Bernadottenes boksamling i Norge, 1814-1905

  • Elisabeth S. Eide Det Kongelige Bibliotek


In 1905 the union between Sweden and Norway was dissolved. Oskar II of Sweden. decided to donate parts of his private belongings to the Norwegian state, including the book collections at the Palace and in a building called “Paléet”. The Royal University Library (UBO) was granted permission to take out whatever books they wanted.

In 1905 the book collection amounted to about 5,500 volumes. The origins of the two book collections are traced, with special reference to the royal preferences of the kings Oskar I, Karl 15. and Oskar II. Possible Norwegian preferences in regards to the selection of books, and the role of the Norwegian keepers of the books are discussed.

What function the royal collections had in Norway, and why the books were not kept together is also an issue in this article.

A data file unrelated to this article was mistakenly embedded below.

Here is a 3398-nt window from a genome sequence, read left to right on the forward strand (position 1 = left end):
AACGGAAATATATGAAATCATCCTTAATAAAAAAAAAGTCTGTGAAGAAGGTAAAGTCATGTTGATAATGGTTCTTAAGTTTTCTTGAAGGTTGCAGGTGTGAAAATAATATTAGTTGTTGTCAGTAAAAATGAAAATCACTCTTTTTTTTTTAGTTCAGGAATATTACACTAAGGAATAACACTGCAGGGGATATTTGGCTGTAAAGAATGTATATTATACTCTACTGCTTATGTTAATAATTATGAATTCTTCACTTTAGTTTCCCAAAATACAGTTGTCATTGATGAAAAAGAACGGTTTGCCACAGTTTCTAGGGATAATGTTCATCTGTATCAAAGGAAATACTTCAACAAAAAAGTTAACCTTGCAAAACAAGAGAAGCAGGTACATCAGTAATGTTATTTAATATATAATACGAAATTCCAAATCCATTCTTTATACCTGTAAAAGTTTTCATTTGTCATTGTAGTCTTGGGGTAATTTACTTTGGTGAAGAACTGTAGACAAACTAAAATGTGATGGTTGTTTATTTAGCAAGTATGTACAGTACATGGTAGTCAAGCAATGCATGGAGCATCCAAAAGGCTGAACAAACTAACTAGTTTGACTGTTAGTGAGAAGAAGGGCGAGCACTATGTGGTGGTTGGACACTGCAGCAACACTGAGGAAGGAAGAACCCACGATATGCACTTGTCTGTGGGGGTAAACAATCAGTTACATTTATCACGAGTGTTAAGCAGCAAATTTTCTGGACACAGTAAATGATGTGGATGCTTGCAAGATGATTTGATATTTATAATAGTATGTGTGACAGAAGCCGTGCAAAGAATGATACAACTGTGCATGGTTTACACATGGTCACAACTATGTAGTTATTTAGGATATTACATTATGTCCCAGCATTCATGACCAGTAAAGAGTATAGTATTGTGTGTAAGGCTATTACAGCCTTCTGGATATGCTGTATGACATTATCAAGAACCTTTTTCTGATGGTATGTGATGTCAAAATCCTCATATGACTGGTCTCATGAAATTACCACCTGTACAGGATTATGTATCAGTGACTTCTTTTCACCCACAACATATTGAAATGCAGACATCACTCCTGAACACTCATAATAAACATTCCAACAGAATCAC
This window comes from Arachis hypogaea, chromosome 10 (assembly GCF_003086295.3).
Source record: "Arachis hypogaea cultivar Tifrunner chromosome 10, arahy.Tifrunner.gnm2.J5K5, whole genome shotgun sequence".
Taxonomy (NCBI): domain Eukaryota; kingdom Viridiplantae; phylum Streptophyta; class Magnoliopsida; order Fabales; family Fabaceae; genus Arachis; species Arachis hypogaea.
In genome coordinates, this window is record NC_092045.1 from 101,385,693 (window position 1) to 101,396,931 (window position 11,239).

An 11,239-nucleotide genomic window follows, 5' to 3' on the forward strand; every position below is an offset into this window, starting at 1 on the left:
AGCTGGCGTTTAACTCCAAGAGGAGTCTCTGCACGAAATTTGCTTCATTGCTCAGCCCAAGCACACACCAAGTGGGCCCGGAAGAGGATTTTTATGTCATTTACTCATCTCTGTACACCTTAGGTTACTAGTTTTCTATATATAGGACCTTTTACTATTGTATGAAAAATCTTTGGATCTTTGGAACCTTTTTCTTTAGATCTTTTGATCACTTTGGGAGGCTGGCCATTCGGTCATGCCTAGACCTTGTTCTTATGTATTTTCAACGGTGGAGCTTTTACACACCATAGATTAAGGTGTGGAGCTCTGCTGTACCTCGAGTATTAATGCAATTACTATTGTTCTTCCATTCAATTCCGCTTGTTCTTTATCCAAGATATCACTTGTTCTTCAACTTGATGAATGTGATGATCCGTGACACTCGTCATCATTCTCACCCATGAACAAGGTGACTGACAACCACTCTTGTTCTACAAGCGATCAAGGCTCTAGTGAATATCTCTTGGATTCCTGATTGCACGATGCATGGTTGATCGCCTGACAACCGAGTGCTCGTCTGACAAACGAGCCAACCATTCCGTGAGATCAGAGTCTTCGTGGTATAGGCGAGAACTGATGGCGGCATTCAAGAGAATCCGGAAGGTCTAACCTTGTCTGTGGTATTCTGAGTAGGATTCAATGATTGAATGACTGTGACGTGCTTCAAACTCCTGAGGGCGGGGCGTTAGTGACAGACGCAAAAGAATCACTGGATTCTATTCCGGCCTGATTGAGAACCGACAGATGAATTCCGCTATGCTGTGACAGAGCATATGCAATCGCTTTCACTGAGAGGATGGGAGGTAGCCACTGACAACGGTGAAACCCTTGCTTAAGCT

The 4,000 volumes selected by UBO today form the “Slottsbiblioteket” at The national Library. At the Royal Palace the 1,500 volumes are kept together under the name of “Bernadottesamlingen” (The Bernadotte Collection). An investigation into what considerations played a part in the then librarian’s selection of books, and why the two collections have come to take the form they have today, takes place in the last part of the article.

Eide, E. S. (2015). Bernadottenes boksamling i Norge, 1814-1905. Fund Og Forskning I Det Kongelige Biblioteks Samlinger, 51.